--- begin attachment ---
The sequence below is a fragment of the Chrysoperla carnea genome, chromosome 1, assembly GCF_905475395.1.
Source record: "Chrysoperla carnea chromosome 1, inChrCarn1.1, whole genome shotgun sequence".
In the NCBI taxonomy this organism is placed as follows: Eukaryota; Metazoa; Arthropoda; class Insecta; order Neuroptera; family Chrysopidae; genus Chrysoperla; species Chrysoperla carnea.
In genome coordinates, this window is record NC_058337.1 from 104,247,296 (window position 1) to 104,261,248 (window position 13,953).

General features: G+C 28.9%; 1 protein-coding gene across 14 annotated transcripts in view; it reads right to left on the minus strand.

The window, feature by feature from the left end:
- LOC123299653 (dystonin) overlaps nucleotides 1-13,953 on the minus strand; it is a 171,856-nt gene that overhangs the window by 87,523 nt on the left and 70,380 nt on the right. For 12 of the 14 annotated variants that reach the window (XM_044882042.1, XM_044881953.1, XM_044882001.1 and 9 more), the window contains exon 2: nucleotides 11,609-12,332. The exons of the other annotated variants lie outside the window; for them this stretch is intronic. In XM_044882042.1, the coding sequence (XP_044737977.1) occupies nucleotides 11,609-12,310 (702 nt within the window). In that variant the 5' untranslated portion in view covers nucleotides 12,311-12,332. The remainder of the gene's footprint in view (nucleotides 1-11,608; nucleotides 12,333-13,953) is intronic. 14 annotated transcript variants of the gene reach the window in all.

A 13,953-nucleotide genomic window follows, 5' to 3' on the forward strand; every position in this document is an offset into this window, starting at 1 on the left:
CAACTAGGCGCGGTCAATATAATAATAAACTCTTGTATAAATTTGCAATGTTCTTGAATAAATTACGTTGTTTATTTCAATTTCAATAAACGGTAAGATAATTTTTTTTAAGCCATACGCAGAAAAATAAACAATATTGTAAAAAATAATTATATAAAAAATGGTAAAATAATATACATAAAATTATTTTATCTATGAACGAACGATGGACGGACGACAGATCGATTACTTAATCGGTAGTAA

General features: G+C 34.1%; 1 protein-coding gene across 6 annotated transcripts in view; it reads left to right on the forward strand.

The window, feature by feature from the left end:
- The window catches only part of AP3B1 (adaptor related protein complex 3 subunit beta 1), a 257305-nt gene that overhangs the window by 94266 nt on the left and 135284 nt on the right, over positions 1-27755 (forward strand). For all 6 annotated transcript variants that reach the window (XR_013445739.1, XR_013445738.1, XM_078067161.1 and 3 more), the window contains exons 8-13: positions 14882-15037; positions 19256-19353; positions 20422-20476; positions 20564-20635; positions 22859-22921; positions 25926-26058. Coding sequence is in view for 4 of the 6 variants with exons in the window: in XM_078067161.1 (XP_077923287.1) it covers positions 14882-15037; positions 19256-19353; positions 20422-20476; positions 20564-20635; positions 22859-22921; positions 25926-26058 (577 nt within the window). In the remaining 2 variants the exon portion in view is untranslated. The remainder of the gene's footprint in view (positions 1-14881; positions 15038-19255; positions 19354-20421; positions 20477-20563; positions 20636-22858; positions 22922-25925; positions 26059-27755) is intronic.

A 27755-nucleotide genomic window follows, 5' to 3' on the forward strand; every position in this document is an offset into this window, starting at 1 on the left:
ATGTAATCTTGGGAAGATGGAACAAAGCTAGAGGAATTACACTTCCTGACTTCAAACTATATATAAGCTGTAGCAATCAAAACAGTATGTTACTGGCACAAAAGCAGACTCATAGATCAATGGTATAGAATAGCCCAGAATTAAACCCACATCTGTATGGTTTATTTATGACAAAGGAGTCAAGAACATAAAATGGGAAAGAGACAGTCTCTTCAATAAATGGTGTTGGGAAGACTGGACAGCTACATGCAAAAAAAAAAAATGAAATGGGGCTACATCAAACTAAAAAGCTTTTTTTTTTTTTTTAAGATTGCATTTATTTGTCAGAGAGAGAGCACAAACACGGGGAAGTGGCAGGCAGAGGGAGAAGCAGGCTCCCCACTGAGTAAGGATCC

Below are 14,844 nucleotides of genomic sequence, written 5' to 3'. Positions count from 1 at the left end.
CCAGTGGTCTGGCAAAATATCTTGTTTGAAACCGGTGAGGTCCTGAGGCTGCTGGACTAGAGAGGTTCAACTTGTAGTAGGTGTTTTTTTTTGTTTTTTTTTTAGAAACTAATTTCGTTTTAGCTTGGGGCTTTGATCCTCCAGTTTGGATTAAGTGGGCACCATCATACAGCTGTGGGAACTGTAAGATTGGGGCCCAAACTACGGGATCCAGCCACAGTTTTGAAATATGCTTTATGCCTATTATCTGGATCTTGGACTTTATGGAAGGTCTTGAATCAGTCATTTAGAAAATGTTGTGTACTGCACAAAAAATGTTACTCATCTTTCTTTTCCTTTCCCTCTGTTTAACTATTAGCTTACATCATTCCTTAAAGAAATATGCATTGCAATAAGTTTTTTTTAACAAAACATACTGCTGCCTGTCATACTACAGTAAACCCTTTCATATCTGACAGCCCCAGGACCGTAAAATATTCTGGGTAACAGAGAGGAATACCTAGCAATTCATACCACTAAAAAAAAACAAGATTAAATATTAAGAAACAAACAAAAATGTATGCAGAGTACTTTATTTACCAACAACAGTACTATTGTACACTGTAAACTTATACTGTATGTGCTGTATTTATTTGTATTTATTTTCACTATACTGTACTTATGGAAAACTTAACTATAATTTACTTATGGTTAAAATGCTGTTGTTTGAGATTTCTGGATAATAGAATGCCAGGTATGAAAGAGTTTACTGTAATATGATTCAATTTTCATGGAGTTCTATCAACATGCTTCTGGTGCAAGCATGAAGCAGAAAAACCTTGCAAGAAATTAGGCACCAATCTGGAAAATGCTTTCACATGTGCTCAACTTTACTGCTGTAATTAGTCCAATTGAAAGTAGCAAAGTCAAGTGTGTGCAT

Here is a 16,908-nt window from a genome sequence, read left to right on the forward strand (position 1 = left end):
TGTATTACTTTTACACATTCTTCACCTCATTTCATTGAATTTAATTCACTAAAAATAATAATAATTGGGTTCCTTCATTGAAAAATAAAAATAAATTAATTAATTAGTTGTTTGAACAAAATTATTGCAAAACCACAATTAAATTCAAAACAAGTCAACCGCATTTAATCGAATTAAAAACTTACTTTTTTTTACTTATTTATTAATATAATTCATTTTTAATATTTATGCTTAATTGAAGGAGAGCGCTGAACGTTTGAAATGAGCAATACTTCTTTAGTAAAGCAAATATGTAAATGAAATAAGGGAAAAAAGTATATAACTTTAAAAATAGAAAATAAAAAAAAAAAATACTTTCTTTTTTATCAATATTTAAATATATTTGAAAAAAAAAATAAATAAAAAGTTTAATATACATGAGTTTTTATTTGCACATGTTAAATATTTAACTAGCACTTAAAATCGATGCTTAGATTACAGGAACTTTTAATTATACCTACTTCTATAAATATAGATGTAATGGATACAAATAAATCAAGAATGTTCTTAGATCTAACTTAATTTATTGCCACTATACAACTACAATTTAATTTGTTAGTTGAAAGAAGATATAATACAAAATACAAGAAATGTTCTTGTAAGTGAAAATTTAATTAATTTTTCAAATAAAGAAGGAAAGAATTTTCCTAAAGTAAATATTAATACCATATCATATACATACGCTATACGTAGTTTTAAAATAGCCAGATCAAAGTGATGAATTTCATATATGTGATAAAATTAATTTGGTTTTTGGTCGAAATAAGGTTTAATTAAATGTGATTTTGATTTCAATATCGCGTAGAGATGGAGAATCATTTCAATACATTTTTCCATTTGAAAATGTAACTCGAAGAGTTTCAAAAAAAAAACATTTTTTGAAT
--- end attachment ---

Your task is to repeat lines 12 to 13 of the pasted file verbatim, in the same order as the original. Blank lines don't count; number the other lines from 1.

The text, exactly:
- The window catches only part of AP3B1 (adaptor related protein complex 3 subunit beta 1), a 257305-nt gene that overhangs the window by 94266 nt on the left and 135284 nt on the right, over positions 1-27755 (forward strand). For all 6 annotated transcript variants that reach the window (XR_013445739.1, XR_013445738.1, XM_078067161.1 and 3 more), the window contains exons 8-13: positions 14882-15037; positions 19256-19353; positions 20422-20476; positions 20564-20635; positions 22859-22921; positions 25926-26058. Coding sequence is in view for 4 of the 6 variants with exons in the window: in XM_078067161.1 (XP_077923287.1) it covers positions 14882-15037; positions 19256-19353; positions 20422-20476; positions 20564-20635; positions 22859-22921; positions 25926-26058 (577 nt within the window). In the remaining 2 variants the exon portion in view is untranslated. The remainder of the gene's footprint in view (positions 1-14881; positions 15038-19255; positions 19354-20421; positions 20477-20563; positions 20636-22858; positions 22922-25925; positions 26059-27755) is intronic.

A 27755-nucleotide genomic window follows, 5' to 3' on the forward strand; every position in this document is an offset into this window, starting at 1 on the left: